Right's Madrid win a warning for leftist Spain government

a large crowd of people: The scope of the People's Party (PP) win in Spain dealth a heavy blow to the leftist government © PIERRE-PHILIPPE MARCOU The scope of the People's Party (PP) win in Spain dealth a heavy blow to the leftist government

Just two years ahead of general elections, Spain's right-wing opposition has set its sights on repeating its Madrid triumph on a national scale, sounding a warning to Pedro Sanchez's leftist government.

Although the electoral success of the right-wing Popular Party was never in doubt, the scope of its win in Spain's richest region dealt a heavy blow to the prime minister's Socialist party and its left-wing allies. 

a woman holding a sign posing for the camera: People's Party (PP) candidate Isabel Diaz Ayuso declared after her victory that the leftwing government's "days are numbered" © PIERRE-PHILIPPE MARCOU People's Party (PP) candidate Isabel Diaz Ayuso declared after her victory that the leftwing government's "days are numbered"

Thanks to a populist campaign focused on her refusal to impose tight restrictions on the local economy, Madrid's hardline leader Isabel Diaz Ayuso won by a landslide, with the PP securing 65 of the regional parliament's 136 seats, more than double its showing in 2019. 

a crowd of people: Spain has been gripped by instability ever since center-right party Ciudadanos exploded onto the political scene © PIERRE-PHILIPPE MARCOU Spain has been gripped by instability ever since center-right party Ciudadanos exploded onto the political scene

But falling just short of an absolute majority of 69, she will need the support of the far-right Vox to govern. 

For Sanchez, however, the campaign has been a disaster. Personally involved since the start, his Socialist party suffered a major drubbing, shedding 13 seats to end up with 24, the same number as the hard-left upstart Mas Madrid.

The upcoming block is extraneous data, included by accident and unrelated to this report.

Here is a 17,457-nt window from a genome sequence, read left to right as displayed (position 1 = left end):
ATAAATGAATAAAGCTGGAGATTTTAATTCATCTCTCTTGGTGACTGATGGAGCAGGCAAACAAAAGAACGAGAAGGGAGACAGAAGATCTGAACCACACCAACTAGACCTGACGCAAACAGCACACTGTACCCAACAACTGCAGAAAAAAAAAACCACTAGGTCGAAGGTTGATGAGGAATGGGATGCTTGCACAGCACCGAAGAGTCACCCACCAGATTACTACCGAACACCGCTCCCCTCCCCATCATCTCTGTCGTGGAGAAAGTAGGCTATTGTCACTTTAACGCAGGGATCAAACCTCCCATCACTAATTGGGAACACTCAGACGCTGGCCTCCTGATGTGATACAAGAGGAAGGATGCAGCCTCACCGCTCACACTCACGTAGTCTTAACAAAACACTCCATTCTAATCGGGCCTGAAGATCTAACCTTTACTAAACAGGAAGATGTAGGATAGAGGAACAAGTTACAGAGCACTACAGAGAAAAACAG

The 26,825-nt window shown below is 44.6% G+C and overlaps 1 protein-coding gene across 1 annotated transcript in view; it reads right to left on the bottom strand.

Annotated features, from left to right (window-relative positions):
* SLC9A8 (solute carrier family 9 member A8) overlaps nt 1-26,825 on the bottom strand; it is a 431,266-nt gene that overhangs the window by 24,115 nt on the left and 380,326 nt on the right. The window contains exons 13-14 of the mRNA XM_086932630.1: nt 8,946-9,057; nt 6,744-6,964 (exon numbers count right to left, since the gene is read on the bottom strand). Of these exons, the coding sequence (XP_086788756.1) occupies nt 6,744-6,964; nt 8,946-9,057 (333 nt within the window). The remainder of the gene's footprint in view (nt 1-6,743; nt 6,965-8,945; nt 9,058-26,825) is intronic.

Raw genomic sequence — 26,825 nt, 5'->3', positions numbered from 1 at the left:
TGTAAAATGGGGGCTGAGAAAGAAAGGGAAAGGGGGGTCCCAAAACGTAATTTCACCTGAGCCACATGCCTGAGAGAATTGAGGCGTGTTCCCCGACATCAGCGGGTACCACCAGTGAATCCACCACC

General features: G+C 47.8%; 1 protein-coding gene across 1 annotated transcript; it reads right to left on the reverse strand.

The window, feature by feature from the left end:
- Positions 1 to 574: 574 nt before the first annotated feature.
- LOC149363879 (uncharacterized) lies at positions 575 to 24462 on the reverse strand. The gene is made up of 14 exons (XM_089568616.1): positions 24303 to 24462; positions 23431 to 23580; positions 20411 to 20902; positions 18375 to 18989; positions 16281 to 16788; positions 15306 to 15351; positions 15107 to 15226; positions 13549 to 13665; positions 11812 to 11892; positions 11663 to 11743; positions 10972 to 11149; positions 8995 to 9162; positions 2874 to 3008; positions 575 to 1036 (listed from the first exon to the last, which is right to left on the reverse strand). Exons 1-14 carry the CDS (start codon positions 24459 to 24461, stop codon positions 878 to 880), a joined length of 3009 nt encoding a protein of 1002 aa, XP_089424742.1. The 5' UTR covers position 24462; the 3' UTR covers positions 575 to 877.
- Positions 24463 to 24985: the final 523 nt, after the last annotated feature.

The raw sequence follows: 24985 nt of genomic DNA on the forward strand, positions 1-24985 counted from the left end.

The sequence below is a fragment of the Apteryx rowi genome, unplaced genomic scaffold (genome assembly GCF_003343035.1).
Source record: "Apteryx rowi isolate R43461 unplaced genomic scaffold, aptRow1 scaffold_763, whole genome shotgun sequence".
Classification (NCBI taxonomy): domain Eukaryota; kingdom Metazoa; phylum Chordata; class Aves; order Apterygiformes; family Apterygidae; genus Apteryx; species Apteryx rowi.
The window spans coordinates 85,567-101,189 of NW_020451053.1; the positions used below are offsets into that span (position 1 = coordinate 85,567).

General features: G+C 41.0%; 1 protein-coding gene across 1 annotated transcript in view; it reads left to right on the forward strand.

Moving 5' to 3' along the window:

Equally hard hit was the far-left Podemos, Sanchez's junior partner in government, whose leader Pablo Iglesias announced his withdrawal from politics after the left's three parties collectively secured fewer seats than Ayuso's PP. 

Although the PP has ruled Madrid for 26 years, the party was ousted from Spain's national government three years ago and is now hoping it will be able to replicate its regional success across the rest of the country. 

- 'Days are numbered' -

The leftwing government's "days are numbered", declared a triumphant Ayuso in her victory speech on Tuesday night.

"Today begins a new chapter in the history of Spain."

For José Ignacio Torreblanca, a political analyst at European Council on Foreign Relations, the result was "a vote of no confidence in Sanchez and Iglesias.. and in (their) coalition government" which took office in January 2020. 

With Spain badly hit by the coronavirus crisis, suffering 78,000 deaths from more than 3.5 million cases, Ayuso had managed to "very successfully capitalise on the pandemic fatigue," he said. 

Pablo Iglesias Turrion et al. looking at a laptop: Spain's Podemos leader Pablo Iglesias resigns from politics after his hard-left party and the Socialists, who serve together in government, suffered a stinging defeat at the hands of the right in Madrid's regional elections. © Rebeca MAYORGA Spain's Podemos leader Pablo Iglesias resigns from politics after his hard-left party and the Socialists, who serve together in government, suffered a stinging defeat at the hands of the right in Madrid's regional elections.

All eyes are now on the PP to see if it can replicate its regional success at a national level in the general elections of 2023. 

"We're now starting to set the stage for a general election and after what happened yesterday, it's a scenario in which the right has the upper hand," said Oriol Bartomeus, a political scientist at Barcelona's Autonomous University. 

Right's Madrid win a warning for leftist Spain government